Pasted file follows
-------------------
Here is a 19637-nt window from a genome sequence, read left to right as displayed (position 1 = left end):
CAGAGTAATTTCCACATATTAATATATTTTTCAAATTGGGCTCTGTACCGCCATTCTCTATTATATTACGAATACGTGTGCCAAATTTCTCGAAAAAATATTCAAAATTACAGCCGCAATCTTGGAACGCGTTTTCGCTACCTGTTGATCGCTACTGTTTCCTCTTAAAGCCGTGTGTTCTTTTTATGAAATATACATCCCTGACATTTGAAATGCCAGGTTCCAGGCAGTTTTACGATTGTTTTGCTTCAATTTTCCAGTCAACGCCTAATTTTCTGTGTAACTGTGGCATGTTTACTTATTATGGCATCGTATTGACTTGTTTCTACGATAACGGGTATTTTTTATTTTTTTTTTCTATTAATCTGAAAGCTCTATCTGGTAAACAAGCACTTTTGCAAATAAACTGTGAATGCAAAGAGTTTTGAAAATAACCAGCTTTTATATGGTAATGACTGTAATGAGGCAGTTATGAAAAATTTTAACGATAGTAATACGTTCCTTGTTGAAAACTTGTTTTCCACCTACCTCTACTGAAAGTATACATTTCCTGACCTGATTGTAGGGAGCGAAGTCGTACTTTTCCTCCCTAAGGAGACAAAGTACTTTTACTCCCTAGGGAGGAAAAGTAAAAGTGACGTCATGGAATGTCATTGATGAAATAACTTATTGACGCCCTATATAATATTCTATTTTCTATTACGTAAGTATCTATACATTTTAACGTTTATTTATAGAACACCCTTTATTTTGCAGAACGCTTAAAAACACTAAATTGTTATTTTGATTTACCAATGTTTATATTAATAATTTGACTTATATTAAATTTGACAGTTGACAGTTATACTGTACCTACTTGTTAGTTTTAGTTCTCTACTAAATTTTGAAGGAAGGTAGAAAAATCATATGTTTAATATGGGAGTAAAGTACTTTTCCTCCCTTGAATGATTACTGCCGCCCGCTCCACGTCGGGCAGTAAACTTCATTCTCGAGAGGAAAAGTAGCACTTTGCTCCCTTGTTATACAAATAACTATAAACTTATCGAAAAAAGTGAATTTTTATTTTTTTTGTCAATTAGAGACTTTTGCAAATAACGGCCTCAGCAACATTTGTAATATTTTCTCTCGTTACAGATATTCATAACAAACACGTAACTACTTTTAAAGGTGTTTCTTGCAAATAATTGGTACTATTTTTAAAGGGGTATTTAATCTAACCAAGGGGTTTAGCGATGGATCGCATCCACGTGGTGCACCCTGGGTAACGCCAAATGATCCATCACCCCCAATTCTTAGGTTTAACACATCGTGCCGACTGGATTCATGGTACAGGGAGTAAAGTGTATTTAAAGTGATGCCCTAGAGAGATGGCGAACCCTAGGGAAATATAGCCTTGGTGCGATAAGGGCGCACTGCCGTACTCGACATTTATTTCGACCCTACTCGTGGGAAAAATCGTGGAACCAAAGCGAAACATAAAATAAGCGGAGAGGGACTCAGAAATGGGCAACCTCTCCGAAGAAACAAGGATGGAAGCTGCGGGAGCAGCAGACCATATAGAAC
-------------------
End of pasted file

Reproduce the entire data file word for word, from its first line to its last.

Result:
Here is a 19637-nt window from a genome sequence, read left to right as displayed (position 1 = left end):
CAGAGTAATTTCCACATATTAATATATTTTTCAAATTGGGCTCTGTACCGCCATTCTCTATTATATTACGAATACGTGTGCCAAATTTCTCGAAAAAATATTCAAAATTACAGCCGCAATCTTGGAACGCGTTTTCGCTACCTGTTGATCGCTACTGTTTCCTCTTAAAGCCGTGTGTTCTTTTTATGAAATATACATCCCTGACATTTGAAATGCCAGGTTCCAGGCAGTTTTACGATTGTTTTGCTTCAATTTTCCAGTCAACGCCTAATTTTCTGTGTAACTGTGGCATGTTTACTTATTATGGCATCGTATTGACTTGTTTCTACGATAACGGGTATTTTTTATTTTTTTTTTCTATTAATCTGAAAGCTCTATCTGGTAAACAAGCACTTTTGCAAATAAACTGTGAATGCAAAGAGTTTTGAAAATAACCAGCTTTTATATGGTAATGACTGTAATGAGGCAGTTATGAAAAATTTTAACGATAGTAATACGTTCCTTGTTGAAAACTTGTTTTCCACCTACCTCTACTGAAAGTATACATTTCCTGACCTGATTGTAGGGAGCGAAGTCGTACTTTTCCTCCCTAAGGAGACAAAGTACTTTTACTCCCTAGGGAGGAAAAGTAAAAGTGACGTCATGGAATGTCATTGATGAAATAACTTATTGACGCCCTATATAATATTCTATTTTCTATTACGTAAGTATCTATACATTTTAACGTTTATTTATAGAACACCCTTTATTTTGCAGAACGCTTAAAAACACTAAATTGTTATTTTGATTTACCAATGTTTATATTAATAATTTGACTTATATTAAATTTGACAGTTGACAGTTATACTGTACCTACTTGTTAGTTTTAGTTCTCTACTAAATTTTGAAGGAAGGTAGAAAAATCATATGTTTAATATGGGAGTAAAGTACTTTTCCTCCCTTGAATGATTACTGCCGCCCGCTCCACGTCGGGCAGTAAACTTCATTCTCGAGAGGAAAAGTAGCACTTTGCTCCCTTGTTATACAAATAACTATAAACTTATCGAAAAAAGTGAATTTTTATTTTTTTTGTCAATTAGAGACTTTTGCAAATAACGGCCTCAGCAACATTTGTAATATTTTCTCTCGTTACAGATATTCATAACAAACACGTAACTACTTTTAAAGGTGTTTCTTGCAAATAATTGGTACTATTTTTAAAGGGGTATTTAATCTAACCAAGGGGTTTAGCGATGGATCGCATCCACGTGGTGCACCCTGGGTAACGCCAAATGATCCATCACCCCCAATTCTTAGGTTTAACACATCGTGCCGACTGGATTCATGGTACAGGGAGTAAAGTGTATTTAAAGTGATGCCCTAGAGAGATGGCGAACCCTAGGGAAATATAGCCTTGGTGCGATAAGGGCGCACTGCCGTACTCGACATTTATTTCGACCCTACTCGTGGGAAAAATCGTGGAACCAAAGCGAAACATAAAATAAGCGGAGAGGGACTCAGAAATGGGCAACCTCTCCGAAGAAACAAGGATGGAAGCTGCGGGAGCAGCAGACCATATAGAAC